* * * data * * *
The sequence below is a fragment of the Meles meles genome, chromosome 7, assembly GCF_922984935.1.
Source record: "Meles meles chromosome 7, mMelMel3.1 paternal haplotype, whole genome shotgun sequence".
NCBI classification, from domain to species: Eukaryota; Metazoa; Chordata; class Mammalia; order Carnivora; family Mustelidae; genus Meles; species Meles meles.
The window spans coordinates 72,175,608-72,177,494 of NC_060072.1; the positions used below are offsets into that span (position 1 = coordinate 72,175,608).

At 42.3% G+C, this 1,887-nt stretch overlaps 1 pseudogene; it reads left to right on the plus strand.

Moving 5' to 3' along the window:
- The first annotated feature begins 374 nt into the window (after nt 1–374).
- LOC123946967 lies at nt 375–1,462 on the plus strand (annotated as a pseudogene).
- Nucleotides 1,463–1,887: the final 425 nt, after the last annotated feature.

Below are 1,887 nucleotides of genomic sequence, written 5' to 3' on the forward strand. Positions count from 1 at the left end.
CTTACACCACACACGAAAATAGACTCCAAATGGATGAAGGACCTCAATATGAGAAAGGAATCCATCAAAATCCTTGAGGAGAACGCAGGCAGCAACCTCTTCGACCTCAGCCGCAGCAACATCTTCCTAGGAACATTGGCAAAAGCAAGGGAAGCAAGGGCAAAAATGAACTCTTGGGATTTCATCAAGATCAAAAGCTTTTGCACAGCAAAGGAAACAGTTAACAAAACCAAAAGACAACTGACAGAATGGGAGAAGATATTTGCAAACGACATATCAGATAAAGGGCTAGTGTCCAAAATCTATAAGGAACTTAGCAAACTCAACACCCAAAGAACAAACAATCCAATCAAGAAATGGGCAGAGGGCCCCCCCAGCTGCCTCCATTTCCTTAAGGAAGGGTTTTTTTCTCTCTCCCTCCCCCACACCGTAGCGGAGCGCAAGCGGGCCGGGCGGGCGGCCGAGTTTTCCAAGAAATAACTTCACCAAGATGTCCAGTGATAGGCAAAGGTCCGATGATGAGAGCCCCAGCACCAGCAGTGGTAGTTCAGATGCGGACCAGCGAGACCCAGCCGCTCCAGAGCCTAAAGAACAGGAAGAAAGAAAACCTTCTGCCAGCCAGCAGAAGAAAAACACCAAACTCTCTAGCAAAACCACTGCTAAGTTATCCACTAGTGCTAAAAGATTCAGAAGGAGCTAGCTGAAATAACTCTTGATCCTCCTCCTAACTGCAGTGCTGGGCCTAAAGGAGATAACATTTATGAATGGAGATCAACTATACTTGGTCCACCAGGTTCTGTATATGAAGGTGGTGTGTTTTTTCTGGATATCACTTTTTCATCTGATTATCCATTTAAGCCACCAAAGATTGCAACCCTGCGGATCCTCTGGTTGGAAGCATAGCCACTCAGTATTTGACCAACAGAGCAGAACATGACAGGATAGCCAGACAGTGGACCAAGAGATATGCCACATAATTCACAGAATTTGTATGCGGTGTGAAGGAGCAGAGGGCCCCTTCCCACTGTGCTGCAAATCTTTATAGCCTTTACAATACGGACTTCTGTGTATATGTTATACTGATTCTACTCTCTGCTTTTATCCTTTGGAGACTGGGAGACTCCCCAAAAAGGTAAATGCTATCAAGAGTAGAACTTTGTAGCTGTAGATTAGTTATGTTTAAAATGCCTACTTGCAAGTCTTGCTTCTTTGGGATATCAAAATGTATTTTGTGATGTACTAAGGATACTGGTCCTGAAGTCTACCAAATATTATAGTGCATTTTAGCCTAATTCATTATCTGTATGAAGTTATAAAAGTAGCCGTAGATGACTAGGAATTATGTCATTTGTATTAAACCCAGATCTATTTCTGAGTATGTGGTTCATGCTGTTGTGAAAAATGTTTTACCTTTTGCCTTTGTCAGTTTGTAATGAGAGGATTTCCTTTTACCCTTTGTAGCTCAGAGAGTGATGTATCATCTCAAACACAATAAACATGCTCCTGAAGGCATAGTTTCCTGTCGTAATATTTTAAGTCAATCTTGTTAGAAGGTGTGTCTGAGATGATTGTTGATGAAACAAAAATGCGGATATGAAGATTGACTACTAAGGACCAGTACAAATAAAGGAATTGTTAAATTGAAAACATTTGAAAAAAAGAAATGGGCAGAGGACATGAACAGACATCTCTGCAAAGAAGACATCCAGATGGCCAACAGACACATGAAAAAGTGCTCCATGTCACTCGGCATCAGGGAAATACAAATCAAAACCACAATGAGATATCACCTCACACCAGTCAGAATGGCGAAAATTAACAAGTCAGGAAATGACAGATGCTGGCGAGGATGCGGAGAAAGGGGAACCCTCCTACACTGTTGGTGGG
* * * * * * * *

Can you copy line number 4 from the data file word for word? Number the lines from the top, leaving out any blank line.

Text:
The window spans coordinates 72,175,608-72,177,494 of NC_060072.1; the positions used below are offsets into that span (position 1 = coordinate 72,175,608).